On 5 December 2008 the European Commission published in the Official Journal a summary of its competition law concerns regarding the German provider RWE's involvement in the German gas transmission network and details of the commitments which RWE have offered to address these concerns.

The background to this development lies in competition law rather than the developing EU energy policy. In May 2006 the Commission conducted dawn raids at the premises of a number of European gas and electricity companies, including at RWE's offices. In 2007, the Commission initiated proceedings against RWE, alleging that they had abused their position as dominant Transmission System Operator (TSO) with control of access to the transport infrastructure and that this had resulted in their dominance as a natural gas supplier preventing other companies from entering the market.

RWE proposed to take action to address the Commission's concerns by selling off its gas transmission network (with the exception of those parts of the network co-owned with other parties) and supplying the purchaser with the services and personnel necessary to operate the transmission system. The offer made by RWE will be adopted subject to positive market testing. This comes hot on the heels of E.on's offer to divest 5000MW of its generating capacity and part of its transmission business, following similar competition concerns being expressed by the Commission.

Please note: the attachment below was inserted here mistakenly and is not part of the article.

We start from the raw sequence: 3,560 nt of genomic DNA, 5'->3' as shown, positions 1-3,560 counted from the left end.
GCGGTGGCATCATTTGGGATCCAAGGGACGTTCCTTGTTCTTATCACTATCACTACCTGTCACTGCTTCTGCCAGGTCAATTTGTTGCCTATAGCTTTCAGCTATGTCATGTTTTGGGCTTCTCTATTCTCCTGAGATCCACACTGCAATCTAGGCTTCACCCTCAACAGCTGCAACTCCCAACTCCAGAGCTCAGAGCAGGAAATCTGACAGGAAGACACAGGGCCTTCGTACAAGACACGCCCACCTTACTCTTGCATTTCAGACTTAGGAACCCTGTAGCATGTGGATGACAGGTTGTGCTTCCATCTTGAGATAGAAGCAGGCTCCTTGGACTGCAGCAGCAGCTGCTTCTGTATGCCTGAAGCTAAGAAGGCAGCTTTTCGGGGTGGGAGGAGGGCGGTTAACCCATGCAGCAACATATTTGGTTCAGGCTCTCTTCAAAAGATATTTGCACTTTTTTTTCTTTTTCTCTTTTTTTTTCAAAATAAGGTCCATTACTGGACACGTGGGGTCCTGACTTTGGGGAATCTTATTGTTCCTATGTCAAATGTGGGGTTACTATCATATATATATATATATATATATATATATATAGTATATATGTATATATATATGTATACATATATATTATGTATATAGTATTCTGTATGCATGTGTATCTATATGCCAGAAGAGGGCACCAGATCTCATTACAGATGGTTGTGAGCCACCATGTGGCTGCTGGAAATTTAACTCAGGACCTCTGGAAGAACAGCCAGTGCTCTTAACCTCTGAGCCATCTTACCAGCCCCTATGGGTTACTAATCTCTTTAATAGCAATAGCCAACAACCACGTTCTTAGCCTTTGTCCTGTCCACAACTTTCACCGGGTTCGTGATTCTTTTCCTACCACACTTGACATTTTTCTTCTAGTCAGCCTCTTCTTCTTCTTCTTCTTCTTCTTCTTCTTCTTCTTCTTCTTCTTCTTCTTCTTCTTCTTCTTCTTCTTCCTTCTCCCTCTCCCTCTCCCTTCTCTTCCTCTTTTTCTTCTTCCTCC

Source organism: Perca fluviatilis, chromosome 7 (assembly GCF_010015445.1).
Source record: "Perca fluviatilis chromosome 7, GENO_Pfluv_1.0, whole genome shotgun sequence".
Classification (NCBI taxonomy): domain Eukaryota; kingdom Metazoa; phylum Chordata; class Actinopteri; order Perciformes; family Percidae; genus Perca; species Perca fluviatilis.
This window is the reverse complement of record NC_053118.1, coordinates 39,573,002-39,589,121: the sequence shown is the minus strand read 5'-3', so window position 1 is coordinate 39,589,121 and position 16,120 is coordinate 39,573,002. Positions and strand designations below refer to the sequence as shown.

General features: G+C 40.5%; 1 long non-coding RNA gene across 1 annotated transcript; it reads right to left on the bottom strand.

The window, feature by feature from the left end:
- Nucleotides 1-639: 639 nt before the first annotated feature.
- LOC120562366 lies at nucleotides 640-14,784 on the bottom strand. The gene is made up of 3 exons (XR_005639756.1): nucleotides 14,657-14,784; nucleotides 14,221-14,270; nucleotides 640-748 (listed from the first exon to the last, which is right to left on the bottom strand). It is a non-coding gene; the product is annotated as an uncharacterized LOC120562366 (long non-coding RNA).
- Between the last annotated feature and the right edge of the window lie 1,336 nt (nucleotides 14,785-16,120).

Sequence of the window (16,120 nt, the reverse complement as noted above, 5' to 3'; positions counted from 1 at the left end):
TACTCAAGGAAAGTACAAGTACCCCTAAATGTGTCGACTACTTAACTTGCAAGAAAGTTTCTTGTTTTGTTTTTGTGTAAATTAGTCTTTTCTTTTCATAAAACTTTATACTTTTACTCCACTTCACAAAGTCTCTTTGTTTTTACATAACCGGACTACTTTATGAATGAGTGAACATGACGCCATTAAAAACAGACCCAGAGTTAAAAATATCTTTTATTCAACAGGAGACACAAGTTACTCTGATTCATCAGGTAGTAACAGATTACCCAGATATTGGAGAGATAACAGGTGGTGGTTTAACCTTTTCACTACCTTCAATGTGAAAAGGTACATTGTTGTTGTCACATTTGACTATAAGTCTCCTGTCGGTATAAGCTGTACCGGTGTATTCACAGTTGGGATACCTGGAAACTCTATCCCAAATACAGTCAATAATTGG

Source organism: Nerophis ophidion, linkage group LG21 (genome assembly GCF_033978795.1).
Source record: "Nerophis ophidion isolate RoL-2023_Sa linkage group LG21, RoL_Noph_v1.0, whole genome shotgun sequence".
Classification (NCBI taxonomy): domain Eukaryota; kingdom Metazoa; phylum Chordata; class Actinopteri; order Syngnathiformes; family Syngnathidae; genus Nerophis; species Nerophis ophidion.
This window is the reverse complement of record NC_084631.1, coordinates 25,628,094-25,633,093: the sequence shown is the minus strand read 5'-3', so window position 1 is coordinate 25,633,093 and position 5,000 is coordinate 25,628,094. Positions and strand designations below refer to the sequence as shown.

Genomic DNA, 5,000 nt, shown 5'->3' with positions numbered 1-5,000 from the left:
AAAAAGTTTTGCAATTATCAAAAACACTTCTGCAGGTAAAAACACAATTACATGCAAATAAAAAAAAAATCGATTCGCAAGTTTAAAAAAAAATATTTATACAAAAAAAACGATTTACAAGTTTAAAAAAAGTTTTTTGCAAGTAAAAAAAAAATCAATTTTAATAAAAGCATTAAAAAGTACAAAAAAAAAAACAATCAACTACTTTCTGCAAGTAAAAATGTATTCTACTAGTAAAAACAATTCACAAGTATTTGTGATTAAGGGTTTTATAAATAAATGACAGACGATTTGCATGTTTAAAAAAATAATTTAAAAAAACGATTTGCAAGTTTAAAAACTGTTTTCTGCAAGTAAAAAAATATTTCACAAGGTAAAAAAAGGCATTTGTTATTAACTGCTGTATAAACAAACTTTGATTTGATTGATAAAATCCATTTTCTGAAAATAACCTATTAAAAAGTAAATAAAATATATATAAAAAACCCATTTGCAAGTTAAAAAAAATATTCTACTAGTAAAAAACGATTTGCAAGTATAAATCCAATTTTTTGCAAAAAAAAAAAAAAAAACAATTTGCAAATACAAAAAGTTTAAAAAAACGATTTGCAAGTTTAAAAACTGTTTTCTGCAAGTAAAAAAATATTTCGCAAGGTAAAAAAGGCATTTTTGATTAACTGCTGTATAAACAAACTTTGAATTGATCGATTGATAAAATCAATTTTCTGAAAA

Although these measures are the result of competition law investigations, they should be viewed in the context of the ongoing political wrangling over the EU's third energy package. In particular, will competition law be used as a tool to promote full ownership unbundling, notwithstanding the partial unbundling options under the third package?

The sale of assets to a separate company, as opposed to an Independent System Operator (ISO) route, represents the Commission's preferred outcome from an unbundling perspective. However, there is still political resistance to a full unbundling package, in particular from France and Germany who favour the ownership of assets by a vertically integrated ISO. The proposals made by E.on and RWE, if adopted, may further undermine this resistance by introducing fuller unbundling into the German marketplace. It remains to be seen how this will inform future political debate.